Interviews with Daniel Pipes
Harvard's Un-American Activities
by William Levine
Recent happenings here at Harvard indicate a growing opposition — as though it were not large enough — of the university toward America's war on terrorism. The unconscionable decision to allow the commencement speech called "My American Jihad" — which whitewashed the real meaning of the term in favor of a mild vision of personal struggle — has now been followed by a faculty-signed petition against war on Iraq. As it has done all too often, the Harvard faculty, on practical matters, are blindly marching toward inconsequence. Unfortunately, Harvard is hardly the only American university suffering from this unpatriotic extremism. To hear an experienced perspective on Middle Eastern events, we spoke to Daniel Pipes '71 (Ph.D. '78), director of the Middle East Forum and prize-winning columnist for the New York Post and Jerusalem Post. Recently he launched Campus-Watch.org, which will monitor professors who propagate hatred and bias through the medium of Middle Eastern studies. The site currenly lists fourteen universities, Harvard among them, that promote bias. Mr. Pipes was interviewed September 30 by William Levine, a staff writer for the Harvard Salient.
THS: What is your sense of the current climate at Harvard?
THS: What do you think is the motivation for such apologetics?
THS: What role would you prefer Harvard to play in the war on terror?
THS: Can you talk about your new project called "Campus Watch" [http://www.campus-watch.org/] and, in particular, describe how Harvard came to be listed as one of fourteen schools that, according to Campus Watch, propagate hatred?
THS: No Harvard professors were listed on your site. Is there a reason for that?
THS: Many professors have protested your site by contacting you and asking that their names be added to the list of professors named. What was your reaction to that?
THS: What do you think about the notion that academia is dominated by people who think alike — in a politically correct manner — and that it is very difficult for people who share your views to break into academic circles?
THS: And what about the protests against the criticism of individual professors?
THS: Do you think that the views of these professors are having a tangible impact on American security and global security?
THS: Could you give an example?
THS: What were your thoughts when President Bush and others said, after September 11, that Islam was a "religion of peace"?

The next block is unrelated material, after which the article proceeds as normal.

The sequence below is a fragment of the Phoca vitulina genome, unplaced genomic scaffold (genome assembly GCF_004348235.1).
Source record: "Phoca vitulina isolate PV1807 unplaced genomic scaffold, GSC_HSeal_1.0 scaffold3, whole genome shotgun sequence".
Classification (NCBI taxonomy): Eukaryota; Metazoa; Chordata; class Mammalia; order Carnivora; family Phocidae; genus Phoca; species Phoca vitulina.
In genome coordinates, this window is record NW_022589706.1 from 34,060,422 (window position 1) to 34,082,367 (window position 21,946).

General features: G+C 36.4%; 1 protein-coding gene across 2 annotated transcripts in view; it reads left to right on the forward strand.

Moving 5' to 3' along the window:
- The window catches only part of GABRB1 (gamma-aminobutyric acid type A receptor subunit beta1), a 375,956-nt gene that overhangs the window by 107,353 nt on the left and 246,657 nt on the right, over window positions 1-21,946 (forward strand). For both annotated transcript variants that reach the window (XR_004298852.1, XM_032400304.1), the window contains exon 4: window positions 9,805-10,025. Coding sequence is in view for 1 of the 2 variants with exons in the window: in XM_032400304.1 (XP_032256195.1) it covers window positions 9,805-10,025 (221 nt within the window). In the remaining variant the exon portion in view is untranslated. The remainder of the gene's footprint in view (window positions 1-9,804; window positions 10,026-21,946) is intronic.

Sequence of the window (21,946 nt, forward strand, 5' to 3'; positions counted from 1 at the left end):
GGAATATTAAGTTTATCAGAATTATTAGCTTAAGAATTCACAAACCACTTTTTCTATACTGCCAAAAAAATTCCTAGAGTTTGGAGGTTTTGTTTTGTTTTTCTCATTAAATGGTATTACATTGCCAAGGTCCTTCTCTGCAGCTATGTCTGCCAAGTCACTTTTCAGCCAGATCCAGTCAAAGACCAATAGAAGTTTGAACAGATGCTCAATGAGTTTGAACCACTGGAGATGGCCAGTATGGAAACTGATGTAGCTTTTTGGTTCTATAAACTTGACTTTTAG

THS: Harvard president Lawrence Summers recently spoke to the fact that he believes that the pro-divestment, anti-Israeli movement is closely linked with anti-Semitism. What are your thoughts on that?
THS: How do you think the possible war against Iraq would affect the Middle East?
THS: Do you view the trip, over the weekend, by a few Democratic congressmen to Baghdad, as evidence of a breakdown in the united foreign policy of the administration and Republicans with the Democrats?
THS: Do you think the support for a war on terror will continue to erode, barring another terrorist attack?
THS: Do you think that American support for Israel has the potential to unravel given another terror attack, or some Israeli action that Americans do not view favorably?
THS: Would you like to make any final comment?
THS: Thank you for your time.
Letter to the Editor
The Harvard Salient
I found William Levine's interview with Daniel Pipes regarding Campus-Watch.org to be a morass of ignorance and bigotry ("Harvard's Un-American Activities," Oct. 4 Salient). It seems that in Mr. Pipes's view, anyone not mouthing an anti-Islamic viewpoint is to be condemned and labeled anti-Semitic. Freedom of speech and expression is a core value of American society, a value that organizations such as Campus-Watch.org seem designed to suppress.
Perhaps one of the most glaring errors that Mr. Pipes makes during this interview is in his discussion of the term jihad. I find it amazing that Mr. Pipes supposedly knows a true, sinister meaning of jihad, whereas the twenty-five academics he surveyed, and all of the Muslims I have ever known, are somehow incorrect. If he has access to some secret book that reveals the true meaning of jihad, I would like him to share his source.